Regional System contract), which accounts for approximately 37% of the total, is comprised
of debt for the following three facilities:

* Cross Bar Ranch: Capital Improvement Revenue Bonds, 1979
* Cypress Creek, Wellfield Obligation, 1979
* Northwest Hillsborough: Refunding Revenue Bonds, 1985 and 1989
* The Regional System debt shown in the table was allocated to member jurisdiction by
capacity entitlements from the Regional Contract Agreement

The Authority's other facilities debt accounts for approximately 63% of the total debt among
the member governments. Almost 85% of this debt belongs to South Central Hillsborough
and Northeast Brandon facilities. The total current balance for South Central Hillsborough
and Northeast Brandon facilities are $37.5 and $23.8 million dollars respectively, with the FY
1995 debt service cost being approximately $3.6 for South Central and $3.2 million for
Northeast Brandon.


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Annual debt service payments for 1995 totaled over $12.95 million for all of the Authority
managed facilities. A detailed summary of the long term bond issuance and debt service
payments is available in Appendix C.

* On April 18, 1994, the five voting member governments signed an agreement to finance
the cost of preliminary design and construction of the expansion to the Regional System
(the Project)
* The Authority estimated that it would cost $84,696,000 over the period of design,
acquisition of property and construction of the Project
* All five voting members desired to make contributions to the Authority for their portion of
the $84,694,000 based on their water cost allocation (set forth in the Regional System
Contract) in lieu of the Authority issuing bonds or otherwise financing payment of the
member government's share of the Project costs

Exhibit 2-9 below, summarizes operations and maintenance (O&M) costs for the facilities of
the Authority. The O&M costs were derived from actual expenditures minus the debt
obligations of each member.

Exhibit 2-9
Summary of Operations and Maintenance Costs (FY 1995)
Member Hillsborough City of New Pinellas City of St
Government County City of Tampa Pasco County Port Richey County Petersburg Total
Regional System $ 3,016,620 $ 228,960 $ 427,118 $ $ 6,936,685 S 815,955 11,425,338
South-Central
Hillsborough
Wellfield 5,476.356 5,476,356
Tampa Bypass
Canal 401.146 -- 401,146
Starkey Wellfield 349,662 S 723,190 1,072,852
rth Pasco
Welifield 237.441 237,441
Total $ 8.492.976 S 630.106 $ 1.014.221 S 723.190 $ 6,936.685 $ 815,955 S 18.613.133
Note: City of New Port Richey's portion of O&M cost for Starkey includes debt portion.

As the table shows, total operating costs for facilities under the Authority total $18,613,133
for the water year 1995. The operating costs for the Regional System facilities account for
approximately 61% of this total. Operating and Maintenance costs for the Authority's other
facilities range from $237,441 for North Pasco to over $5.4 million for the South Central
Hillsborough wellfield.

Pricing based on individual projects has been used by the Authority in all of its contracts.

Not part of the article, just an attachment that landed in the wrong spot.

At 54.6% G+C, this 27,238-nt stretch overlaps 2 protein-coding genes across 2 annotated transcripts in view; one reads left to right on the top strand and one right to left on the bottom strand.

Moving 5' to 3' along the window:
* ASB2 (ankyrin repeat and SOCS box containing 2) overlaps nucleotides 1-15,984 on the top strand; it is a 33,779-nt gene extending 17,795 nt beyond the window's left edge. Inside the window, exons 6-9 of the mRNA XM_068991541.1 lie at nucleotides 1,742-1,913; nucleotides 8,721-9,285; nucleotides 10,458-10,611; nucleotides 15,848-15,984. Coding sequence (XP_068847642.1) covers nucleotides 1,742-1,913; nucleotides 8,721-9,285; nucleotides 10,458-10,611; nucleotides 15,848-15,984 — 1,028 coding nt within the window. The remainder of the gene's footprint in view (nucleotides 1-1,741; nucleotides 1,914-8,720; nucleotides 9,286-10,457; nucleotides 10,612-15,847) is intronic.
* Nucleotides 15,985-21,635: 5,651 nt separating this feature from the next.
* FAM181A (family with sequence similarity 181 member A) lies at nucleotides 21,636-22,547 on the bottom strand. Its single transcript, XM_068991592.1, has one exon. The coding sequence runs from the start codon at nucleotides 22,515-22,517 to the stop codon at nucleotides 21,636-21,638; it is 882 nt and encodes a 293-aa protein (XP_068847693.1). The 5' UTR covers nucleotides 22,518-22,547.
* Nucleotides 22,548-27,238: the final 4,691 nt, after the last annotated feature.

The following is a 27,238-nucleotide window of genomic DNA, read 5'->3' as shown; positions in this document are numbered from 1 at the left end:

Additionally, most member governments have developed water supplies independently to
varying degrees. As a result, the cost of wholesale water supplies varies among the members,
as shown in Exhibit 2-10 below. A more detailed evaluation of unit costs is provided in
Section 5.


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Exhibit 2-10
Costs of Existing Wholesale Water Supplies
Member $ / 1,000 gal.
Hillsborough County 1.19
City of Tampa 0.51
Pasco County 0.61
City of New Port Richey 0.40
Pinellas County 0.55
City of St. Petersburg 0.24
Average 0.58


Member Government Facilities Debt and Operating Cost Allocation
This section summarizes operating expenses and debt information, where available, for
member government facilities.

Exhibit 2-11 presents a summary of the current balance of debt outstanding as of FY 1995 for
member government facilities. For the majority of members, a review of financial
information did not reveal total outstanding debt associated with their water production
facilities, as financial information was consolidated to reflect total outstanding debt for water
production sources, water treatment plant and water distribution system. Therefore, the costs
in Exhibit 2-11 are not complete.

Exhibit 2-11
Debt and O & M costs for member government facilities
Water Supply Facilities Total Outstanding Annual Debt Annual O&M Costs
Debt as of 1995 Service 1995 FY 1995

Hillsborough County
Northeast Subdivision Wells NA NA NA
City of Tampa
Hillsborough River* NA $ 48,825 $ 643,194
Sulphur Spring* NA NA $ 1,842
Morris Bridge Wellfield* NA S 339,750 $ 169,121
Psco County
County Wells $ S NA
City of New Port Richey
City Wells $ $ $ 55,000
inellas County
Eldridge-Wilde NA $ $ 4,234,966

total $ $ 388,575 $ 5,104,123
Note: N A= Not Available


Historical water usage
Water usage for the period 1990 to 1995 is presented in Exhibit 2-12. This water usage data is
based on information provided by the Authority and its member governments. As the
information illustrates, the total demand for water during this period has moderately declined,


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considering an increase in permanent population in the tri-county region from 1.97 million in
1990 to 2.1 million in 1995.

Exhibit 2-12
Historic Water Usage (mgd) by Member Governments